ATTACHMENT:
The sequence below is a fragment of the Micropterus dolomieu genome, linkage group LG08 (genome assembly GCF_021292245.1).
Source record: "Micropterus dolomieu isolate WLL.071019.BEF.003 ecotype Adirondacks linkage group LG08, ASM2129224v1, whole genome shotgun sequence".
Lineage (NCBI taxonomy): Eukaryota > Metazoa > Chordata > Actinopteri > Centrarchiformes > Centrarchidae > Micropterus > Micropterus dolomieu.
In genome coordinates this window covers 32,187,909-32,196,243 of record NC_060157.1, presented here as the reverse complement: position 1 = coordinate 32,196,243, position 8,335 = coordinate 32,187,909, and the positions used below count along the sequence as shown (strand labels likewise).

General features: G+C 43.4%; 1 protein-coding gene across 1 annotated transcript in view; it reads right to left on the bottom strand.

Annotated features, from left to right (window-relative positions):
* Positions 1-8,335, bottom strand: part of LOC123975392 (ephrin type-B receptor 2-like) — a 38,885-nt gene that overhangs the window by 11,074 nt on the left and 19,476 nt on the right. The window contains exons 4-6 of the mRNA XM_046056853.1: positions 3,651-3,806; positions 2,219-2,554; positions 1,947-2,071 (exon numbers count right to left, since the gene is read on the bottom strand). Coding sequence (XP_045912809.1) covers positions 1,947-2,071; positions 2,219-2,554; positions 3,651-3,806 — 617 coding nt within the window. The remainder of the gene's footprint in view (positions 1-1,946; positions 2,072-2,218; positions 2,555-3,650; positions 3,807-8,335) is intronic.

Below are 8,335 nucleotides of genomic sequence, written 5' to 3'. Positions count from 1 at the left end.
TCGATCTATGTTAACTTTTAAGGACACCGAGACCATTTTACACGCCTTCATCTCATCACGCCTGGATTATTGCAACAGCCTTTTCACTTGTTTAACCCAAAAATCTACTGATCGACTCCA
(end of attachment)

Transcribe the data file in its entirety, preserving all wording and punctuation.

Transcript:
The sequence below is a fragment of the Micropterus dolomieu genome, linkage group LG08 (genome assembly GCF_021292245.1).
Source record: "Micropterus dolomieu isolate WLL.071019.BEF.003 ecotype Adirondacks linkage group LG08, ASM2129224v1, whole genome shotgun sequence".
Lineage (NCBI taxonomy): Eukaryota > Metazoa > Chordata > Actinopteri > Centrarchiformes > Centrarchidae > Micropterus > Micropterus dolomieu.
In genome coordinates this window covers 32,187,909-32,196,243 of record NC_060157.1, presented here as the reverse complement: position 1 = coordinate 32,196,243, position 8,335 = coordinate 32,187,909, and the positions used below count along the sequence as shown (strand labels likewise).

General features: G+C 43.4%; 1 protein-coding gene across 1 annotated transcript in view; it reads right to left on the bottom strand.

Annotated features, from left to right (window-relative positions):
* Positions 1-8,335, bottom strand: part of LOC123975392 (ephrin type-B receptor 2-like) — a 38,885-nt gene that overhangs the window by 11,074 nt on the left and 19,476 nt on the right. The window contains exons 4-6 of the mRNA XM_046056853.1: positions 3,651-3,806; positions 2,219-2,554; positions 1,947-2,071 (exon numbers count right to left, since the gene is read on the bottom strand). Coding sequence (XP_045912809.1) covers positions 1,947-2,071; positions 2,219-2,554; positions 3,651-3,806 — 617 coding nt within the window. The remainder of the gene's footprint in view (positions 1-1,946; positions 2,072-2,218; positions 2,555-3,650; positions 3,807-8,335) is intronic.

Below are 8,335 nucleotides of genomic sequence, written 5' to 3'. Positions count from 1 at the left end.
TCGATCTATGTTAACTTTTAAGGACACCGAGACCATTTTACACGCCTTCATCTCATCACGCCTGGATTATTGCAACAGCCTTTTCACTTGTTTAACCCAAAAATCTACTGATCGACTCCA